Expert comments

Comments on this technology were invited from clinical experts working in the field and relevant patient organisations. The comments received are individual opinions and do not represent NICE's view.

All 4 experts were familiar with or had used this technology before.

Level of innovation

All expert commentators considered the technology innovative compared with standard care. The experts agreed that one of the main advantages of Magseed compared with the wire procedure was Magseed could be inserted before surgery, while wires had to be placed on the morning of surgery. The other advantage of Magseed compared with wire localisation was the optimal incision placement by improving the accuracy of the localisation with less extensive excision. The experts described alternative localisation procedures available to the NHS such as radioactive iodine seeds, Scout Radar (surgical guidance system) and radio nucleotide occult lesion local excision (ROLL) localisation. They noted that these technologies all have pros and cons; for instance, the ease of use, the length of time that the markers can be kept in situ, and the cost.

Potential patient impact

The most important benefit identified by the experts was the flexibility of inserting the Magseed any time before the operation, allowing people to maintain their daily lives leading up to their surgery. Two experts thought that the Magseed procedure could improve patient experience, because patients were unlikely to experience pain and potentially reduce the feeling of anxiety before surgery. The experts suggested that people with impalpable breast cancer were most likely to benefit from the technology.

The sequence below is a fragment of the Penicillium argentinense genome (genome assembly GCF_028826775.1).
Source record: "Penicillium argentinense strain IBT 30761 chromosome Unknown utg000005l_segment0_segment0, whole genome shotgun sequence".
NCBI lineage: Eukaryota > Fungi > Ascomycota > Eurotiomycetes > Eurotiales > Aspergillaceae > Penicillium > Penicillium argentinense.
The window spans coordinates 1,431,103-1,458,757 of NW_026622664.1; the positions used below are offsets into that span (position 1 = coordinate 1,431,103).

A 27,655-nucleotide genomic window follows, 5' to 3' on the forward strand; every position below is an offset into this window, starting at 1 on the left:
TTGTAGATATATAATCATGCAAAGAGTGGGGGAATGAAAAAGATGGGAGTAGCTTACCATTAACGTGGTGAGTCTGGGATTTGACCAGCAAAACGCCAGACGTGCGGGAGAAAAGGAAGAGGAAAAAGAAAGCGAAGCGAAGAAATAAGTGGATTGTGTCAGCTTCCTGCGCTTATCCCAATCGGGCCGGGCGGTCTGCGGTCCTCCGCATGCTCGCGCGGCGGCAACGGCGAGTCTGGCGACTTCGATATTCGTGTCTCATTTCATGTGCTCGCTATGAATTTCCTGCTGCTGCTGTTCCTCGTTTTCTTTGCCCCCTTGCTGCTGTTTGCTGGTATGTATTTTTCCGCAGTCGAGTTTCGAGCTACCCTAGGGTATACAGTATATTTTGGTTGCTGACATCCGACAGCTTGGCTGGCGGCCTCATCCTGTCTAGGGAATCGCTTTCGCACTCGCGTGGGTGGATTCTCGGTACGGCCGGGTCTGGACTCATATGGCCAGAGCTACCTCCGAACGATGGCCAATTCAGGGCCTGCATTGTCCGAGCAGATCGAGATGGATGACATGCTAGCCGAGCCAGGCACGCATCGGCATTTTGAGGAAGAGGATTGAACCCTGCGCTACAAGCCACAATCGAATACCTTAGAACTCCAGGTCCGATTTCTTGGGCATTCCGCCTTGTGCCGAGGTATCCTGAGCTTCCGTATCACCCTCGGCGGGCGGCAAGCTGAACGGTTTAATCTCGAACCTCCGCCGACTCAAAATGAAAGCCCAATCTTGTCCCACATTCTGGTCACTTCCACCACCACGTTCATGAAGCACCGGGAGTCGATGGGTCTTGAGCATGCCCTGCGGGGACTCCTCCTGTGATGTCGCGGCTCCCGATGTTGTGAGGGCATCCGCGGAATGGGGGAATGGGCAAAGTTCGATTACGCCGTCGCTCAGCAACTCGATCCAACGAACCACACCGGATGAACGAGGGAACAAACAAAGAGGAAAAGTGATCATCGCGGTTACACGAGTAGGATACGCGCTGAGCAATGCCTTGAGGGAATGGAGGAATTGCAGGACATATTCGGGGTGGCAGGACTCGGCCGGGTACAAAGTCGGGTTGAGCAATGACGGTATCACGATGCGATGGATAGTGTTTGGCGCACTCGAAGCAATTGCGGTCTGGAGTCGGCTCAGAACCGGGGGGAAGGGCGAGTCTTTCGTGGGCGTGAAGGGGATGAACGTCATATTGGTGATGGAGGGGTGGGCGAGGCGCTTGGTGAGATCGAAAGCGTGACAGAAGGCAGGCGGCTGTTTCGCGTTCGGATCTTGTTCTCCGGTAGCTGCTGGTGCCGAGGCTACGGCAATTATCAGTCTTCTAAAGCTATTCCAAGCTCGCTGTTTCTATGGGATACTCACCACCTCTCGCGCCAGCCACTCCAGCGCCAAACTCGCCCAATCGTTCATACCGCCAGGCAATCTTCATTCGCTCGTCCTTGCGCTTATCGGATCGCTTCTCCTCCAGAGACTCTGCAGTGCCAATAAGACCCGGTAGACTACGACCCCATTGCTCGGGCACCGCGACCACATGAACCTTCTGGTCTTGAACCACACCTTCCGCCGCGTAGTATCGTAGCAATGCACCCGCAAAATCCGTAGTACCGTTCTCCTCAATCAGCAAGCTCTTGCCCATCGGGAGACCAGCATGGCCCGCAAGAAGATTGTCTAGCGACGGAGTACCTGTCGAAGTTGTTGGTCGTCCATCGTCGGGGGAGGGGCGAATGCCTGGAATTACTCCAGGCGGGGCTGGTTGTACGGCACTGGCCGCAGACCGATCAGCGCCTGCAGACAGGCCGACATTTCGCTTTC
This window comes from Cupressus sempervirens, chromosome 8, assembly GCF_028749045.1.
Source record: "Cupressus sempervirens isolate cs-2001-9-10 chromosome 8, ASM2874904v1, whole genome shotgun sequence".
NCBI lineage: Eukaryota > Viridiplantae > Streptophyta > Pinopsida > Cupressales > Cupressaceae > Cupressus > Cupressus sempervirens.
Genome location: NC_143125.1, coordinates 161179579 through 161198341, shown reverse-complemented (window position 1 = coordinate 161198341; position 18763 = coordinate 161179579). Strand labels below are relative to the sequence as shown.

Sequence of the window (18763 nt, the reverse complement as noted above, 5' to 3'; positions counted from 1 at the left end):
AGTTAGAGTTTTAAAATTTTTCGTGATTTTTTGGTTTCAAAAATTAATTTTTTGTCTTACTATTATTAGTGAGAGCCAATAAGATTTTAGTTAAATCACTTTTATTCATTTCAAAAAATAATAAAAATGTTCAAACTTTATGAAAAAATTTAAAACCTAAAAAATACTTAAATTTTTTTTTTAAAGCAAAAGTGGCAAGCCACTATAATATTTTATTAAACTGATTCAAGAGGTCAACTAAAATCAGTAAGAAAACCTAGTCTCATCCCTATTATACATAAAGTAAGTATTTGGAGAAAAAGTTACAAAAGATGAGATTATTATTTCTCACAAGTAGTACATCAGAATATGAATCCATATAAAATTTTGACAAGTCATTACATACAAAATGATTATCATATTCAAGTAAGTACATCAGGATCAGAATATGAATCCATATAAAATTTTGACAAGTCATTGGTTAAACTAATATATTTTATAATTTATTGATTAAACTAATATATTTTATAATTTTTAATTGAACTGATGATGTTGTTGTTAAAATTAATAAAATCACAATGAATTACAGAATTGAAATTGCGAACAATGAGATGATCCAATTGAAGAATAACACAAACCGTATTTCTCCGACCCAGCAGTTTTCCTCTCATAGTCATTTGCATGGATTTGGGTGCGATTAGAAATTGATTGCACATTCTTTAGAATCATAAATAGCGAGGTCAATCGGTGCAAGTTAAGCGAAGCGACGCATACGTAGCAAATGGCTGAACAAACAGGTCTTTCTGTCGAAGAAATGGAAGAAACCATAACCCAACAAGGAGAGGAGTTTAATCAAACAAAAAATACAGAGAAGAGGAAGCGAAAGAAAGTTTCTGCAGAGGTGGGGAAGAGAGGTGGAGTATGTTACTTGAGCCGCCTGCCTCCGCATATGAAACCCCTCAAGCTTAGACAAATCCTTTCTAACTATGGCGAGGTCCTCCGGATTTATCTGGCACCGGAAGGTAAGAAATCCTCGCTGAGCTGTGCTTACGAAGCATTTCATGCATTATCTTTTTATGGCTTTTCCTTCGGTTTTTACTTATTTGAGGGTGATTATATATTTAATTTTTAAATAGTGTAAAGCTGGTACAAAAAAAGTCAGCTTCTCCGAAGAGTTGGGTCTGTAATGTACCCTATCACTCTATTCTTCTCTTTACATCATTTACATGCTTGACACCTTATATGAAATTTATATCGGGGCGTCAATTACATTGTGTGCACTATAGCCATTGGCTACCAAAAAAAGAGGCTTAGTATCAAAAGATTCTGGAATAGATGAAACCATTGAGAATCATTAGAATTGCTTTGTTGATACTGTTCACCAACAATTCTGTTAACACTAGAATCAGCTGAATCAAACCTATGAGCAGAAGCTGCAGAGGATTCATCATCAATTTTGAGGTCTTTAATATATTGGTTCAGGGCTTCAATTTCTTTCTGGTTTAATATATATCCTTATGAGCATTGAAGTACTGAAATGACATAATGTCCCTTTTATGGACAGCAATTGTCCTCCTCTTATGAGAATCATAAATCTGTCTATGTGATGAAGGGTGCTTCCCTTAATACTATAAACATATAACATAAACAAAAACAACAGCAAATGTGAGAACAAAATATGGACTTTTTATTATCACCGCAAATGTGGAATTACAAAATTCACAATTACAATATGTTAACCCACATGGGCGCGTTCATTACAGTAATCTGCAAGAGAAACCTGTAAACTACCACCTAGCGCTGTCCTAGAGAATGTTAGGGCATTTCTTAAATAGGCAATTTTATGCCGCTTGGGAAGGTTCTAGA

Potential system impact

The experts agreed that the cost of Magseed localisation is likely to be more expensive compared with the wire procedure. But, the potential benefits for the healthcare system were better use of radiology services, theatre time and reduced need for further surgery. Magseed could potentially free up breast radiological staff time and re-excision rates may decrease over time.

General comments

The experts thought Magseed could replace majority wire procedures. Two experts noted that Magseed may not be suitable for people with lesions deeper than 3 cm or people with multiple lesions. None of the experts were aware of any safety issues. One expert noted that when removing Magseed, the excision could be too close to the lesion, and there might be interference locating the seeds if metallic objects were near to the breast. The expert was aware that a few cases of displacements were reported. The main barrier to adoption identified by 2 experts was the technology cost. Little change to facilities or infrastructure would be needed, but training is needed to perform the technique and to identify the seeds.